Delaware-Sized Iceberg Detaches from the Larsen C Shelf

July 12, 2017, 6:27 PM EDT

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Above: The massive rift in the Larsen C ice shelf that resulted in an enormous iceberg breaking off in early July 2017. This image was photographed in November 2016 as part of NASA’s IceBridge mission. The fracture was more than 300 feet wide and about 1500 feet deep. Image credit: NASA.

In a long-anticipated yet still-dramatic event, a chunk of ice nearly as big as Delaware has broken off from the Antarctic Peninsula. Satellite images from Wednesday, July 12, show that a slice of the Larsen C ice shelf covering about 1930 square miles has calved, or detached from the peninsula, over the past week (see Figure 1). The resulting iceberg is one of the 10 largest on record—not quite half the size of the world champion B-15 iceberg, which broke off from the Ross Ice Shelf in 2000.

A longstanding rift in the Larsen C ice grew in accelerating fashion over this decade and especially over the past two years, lengthening from about 60 miles long in October 2015 to more than 100 miles long by May 2017. (The Guardian has a nice graphic showing the rift's progress over time.) The fracture extended to the base of the ice shelf, making it all but inevitable that the iceberg would form.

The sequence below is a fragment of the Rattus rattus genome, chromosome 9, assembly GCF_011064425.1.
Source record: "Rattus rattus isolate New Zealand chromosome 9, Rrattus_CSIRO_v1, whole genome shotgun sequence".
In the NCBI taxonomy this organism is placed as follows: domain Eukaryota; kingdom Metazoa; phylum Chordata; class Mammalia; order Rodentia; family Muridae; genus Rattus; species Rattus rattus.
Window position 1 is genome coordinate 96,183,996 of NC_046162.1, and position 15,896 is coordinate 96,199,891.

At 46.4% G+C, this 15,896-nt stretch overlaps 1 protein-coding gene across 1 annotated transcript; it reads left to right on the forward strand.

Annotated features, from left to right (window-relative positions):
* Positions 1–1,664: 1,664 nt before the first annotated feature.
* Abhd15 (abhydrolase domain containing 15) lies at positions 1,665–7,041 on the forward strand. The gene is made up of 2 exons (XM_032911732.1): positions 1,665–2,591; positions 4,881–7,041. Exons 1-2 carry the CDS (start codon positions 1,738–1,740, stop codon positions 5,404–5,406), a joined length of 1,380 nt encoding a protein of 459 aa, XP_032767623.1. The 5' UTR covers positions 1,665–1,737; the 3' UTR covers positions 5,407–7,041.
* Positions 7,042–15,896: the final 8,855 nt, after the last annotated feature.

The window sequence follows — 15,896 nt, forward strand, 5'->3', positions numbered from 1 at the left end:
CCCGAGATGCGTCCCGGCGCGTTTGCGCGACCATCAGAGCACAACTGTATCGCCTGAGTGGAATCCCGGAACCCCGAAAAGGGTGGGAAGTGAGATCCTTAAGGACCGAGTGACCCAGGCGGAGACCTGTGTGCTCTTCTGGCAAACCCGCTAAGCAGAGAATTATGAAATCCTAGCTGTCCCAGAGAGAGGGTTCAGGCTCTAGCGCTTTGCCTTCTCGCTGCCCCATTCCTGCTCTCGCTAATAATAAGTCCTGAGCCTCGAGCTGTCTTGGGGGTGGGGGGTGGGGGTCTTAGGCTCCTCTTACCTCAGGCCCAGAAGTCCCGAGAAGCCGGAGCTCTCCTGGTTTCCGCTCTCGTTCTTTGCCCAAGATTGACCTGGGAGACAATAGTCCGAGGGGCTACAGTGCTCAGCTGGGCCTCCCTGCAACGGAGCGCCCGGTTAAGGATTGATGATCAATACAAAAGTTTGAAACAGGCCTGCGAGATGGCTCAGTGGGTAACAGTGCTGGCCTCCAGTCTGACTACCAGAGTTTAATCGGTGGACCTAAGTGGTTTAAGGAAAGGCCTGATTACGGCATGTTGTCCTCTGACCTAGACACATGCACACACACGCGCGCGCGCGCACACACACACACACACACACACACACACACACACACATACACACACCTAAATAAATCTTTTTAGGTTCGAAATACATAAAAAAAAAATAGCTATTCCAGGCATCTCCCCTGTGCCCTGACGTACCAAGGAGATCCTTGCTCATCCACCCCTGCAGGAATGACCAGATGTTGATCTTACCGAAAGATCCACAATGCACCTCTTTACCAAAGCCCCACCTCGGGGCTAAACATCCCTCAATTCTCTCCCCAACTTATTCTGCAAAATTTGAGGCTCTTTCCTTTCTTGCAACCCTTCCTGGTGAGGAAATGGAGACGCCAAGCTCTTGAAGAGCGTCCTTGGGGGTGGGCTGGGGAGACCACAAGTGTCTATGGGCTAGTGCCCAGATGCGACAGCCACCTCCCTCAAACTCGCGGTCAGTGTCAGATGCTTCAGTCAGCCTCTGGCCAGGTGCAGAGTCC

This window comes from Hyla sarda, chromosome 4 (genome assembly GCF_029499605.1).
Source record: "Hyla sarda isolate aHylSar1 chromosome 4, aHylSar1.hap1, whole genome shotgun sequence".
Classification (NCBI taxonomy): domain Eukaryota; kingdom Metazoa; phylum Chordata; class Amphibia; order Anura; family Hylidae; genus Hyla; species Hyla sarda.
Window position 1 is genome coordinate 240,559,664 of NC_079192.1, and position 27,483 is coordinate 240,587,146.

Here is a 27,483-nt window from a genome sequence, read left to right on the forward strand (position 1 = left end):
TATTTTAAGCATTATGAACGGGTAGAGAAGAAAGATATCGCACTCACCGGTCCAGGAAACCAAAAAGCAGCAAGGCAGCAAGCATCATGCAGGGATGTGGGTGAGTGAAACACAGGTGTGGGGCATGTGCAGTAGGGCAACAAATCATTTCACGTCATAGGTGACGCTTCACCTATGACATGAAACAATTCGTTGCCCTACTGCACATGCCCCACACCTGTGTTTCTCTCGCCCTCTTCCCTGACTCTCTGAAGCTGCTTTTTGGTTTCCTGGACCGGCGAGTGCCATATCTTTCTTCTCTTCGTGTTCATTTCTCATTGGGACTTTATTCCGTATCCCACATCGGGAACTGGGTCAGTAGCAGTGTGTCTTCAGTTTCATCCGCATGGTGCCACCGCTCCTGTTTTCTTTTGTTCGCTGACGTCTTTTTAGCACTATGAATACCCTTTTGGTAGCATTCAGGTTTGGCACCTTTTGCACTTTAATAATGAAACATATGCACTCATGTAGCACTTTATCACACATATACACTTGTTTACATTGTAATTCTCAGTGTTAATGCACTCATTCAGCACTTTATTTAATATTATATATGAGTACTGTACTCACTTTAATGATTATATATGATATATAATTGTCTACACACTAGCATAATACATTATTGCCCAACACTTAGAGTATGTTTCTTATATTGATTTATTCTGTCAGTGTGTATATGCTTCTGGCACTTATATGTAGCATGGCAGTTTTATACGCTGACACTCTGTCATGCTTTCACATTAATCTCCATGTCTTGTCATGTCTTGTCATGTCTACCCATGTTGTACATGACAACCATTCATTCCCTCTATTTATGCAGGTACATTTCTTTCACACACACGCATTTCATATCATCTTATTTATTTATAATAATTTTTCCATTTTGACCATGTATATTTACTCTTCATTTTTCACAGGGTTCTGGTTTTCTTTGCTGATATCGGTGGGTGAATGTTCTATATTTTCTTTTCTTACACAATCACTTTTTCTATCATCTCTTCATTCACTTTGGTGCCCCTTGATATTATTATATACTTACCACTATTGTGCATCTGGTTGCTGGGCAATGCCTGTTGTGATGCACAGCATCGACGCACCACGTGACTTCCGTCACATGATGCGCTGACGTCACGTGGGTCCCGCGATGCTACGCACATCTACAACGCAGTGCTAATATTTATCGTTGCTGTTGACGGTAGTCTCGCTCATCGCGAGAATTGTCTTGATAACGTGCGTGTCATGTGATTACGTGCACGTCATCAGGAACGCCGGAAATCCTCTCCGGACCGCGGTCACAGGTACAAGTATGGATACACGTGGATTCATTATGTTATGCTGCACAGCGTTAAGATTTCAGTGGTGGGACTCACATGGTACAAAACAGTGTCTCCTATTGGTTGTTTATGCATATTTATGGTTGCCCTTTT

Progress of Larsen C ice shelf rift from 7/6/2017 to 7/12/2017
Figure 1.  Progress of the Larsen C rift from July 6, 2017 (left) to July 12 (right). Data is gathered from the region every six days by the European Space Agency's Sentinel-1 mission of the European Space Agency. Image credit: Stef Lhermitte (Delft University of Technology), via Climate Central.
Larsen C iceberg as sphere compared to SF Bay region

Figure 2. If the iceberg that broke off from the Larsen C shelf this week were a sphere, this is how it would look positioned atop the San Franscisco Bay. Image credit: Climate Central.

The ABCs of Larsen ice shelf loss

First documented by Norwegian explorer Carl Anton Larsen in 1893, the four Larsen ice shelves extend for about 1000 miles along the east side of the skinny Antarctic Peninsula. Over the last 20-plus years, the shelves have experienced progressively larger calving events, working their way toward higher latitudes in alphabetic order.

Map of ice shelves along the Antarctic Peninsula
Figure 3. Map of ice shelves along the Antarctic Peninsula. Parts of the Wilkins Ice Shelf (lower left) have collapsed over the past decade. Image credit: A.J. Cook and D.G. Vaughan/Wikimedia Commons.
  • The Larsen A shelf disintegrated in January 1995, giving up about 580 square miles of ice to the sea.
  • In a much larger series of calving events, roughly 1250 sq mi of ice (an area bigger than Rhode Island) broke off from the Larsen B shelf between January 31 and March 5, 2002.
  • ­The ice released by the Larsen C calving of March 2017 was larger still, with a surface area more than 50% as large as the multi-month Larsen B calving released in one fell swoop. The Larsen C shelf lost more than 10% of its total area as a result of this week’s calving.